Pink Floyd – The Wall is unlike any film I’ve ever seen. It can be seen as a long, elaborate music video, a daring rock opera or a stand alone story set to music. There is no concert footage or time in the recording studio shown. The film keeps rooted in the depths artist’s mind. It boasts unforgettable images and ideas that flow and bring new dimensions to the music.
The film unfolds like a music video for an entire album. We hear tracks from The Wall and images tell a stronger story than the album alone. We watch a boy, Pink (Kevin McKeon), go from an idealistic youth to a disillusioned and isolated young man (Bob Geldof). All the pain and confusion in his life, from family, school and women turn Pink into a destructive rock star, igniting a riot where similar young men take their aggressions out on a society that failed them.
The animation sequences in the film are haunting and add wonderfully surreal element to the film. Many times, the animation depicts something so implausible and organically weird that film at the time could not do the image justice. Flowers interact and transform, showing a struggle between the sexes. The wall sweeps across the land, destroying a church. A face stretches out of the wall, screaming. And a whole army of red and black hammers march menacingly. My favorite animated scene, the trial, depicts the mother, wife and judge in such grotesque manners, they could bring a lasting psychological impression on any viewer.
One of my favorite images is during the hit song Another Brick in the Wall. We see school children lined up within school walls that look like a prison. They march in rhythm into a machine, on the other side they are sitting at a desk with a nondescript face that looks like a pink plastic mask. It depicts the British school system as an assembly line, churning out disciplined children who lack any creativity and settle for a menial existence. Or they just become war fodder.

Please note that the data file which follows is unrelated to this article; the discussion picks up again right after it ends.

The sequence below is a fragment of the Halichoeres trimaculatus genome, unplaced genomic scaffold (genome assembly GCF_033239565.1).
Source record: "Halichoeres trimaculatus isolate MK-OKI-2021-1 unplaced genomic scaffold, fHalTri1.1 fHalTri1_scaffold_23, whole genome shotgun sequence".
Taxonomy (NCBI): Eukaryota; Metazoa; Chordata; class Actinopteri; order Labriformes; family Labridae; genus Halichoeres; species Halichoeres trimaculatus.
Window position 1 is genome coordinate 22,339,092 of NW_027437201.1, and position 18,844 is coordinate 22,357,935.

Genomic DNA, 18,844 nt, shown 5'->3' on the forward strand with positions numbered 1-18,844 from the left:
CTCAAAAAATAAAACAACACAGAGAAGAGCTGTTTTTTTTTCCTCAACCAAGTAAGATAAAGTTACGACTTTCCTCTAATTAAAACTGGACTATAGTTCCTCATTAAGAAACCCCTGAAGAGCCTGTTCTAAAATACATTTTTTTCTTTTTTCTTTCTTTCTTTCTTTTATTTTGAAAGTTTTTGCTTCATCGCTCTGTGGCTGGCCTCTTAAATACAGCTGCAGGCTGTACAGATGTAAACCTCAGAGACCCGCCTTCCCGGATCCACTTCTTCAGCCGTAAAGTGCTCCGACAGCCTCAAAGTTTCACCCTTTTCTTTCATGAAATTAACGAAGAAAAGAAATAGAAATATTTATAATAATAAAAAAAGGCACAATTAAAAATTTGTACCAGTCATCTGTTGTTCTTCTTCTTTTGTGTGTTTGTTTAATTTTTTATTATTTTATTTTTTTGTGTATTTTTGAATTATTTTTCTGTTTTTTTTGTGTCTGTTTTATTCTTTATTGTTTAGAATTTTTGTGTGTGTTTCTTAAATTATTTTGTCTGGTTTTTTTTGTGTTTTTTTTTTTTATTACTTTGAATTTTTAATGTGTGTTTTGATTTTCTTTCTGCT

Pink’s relationship with women is particularly interesting. With his father a casualty of war, he becomes the closest man in his mother’s life, and in turn, she becomes over-protective. There is a bond, that seems longing and confused that gets shaken when Pink marries. However, with his romances there seems an inability to communicate, a longing she has that he doesn’t know how to fulfill. When women betray him, it leaves him even more alone and hurt, that contributes to his depression and isolation.
This film has to be at the top of any classic music lover’s list. It may not be the most fun film. It’s heavy themes of isolation, abandonment, war, sex and a less than glamorous rockstar lifestyle can be a real downer, but very thought provoking. Within the serious rock/fiction genre, this is the best.
“Is there anybody out there?”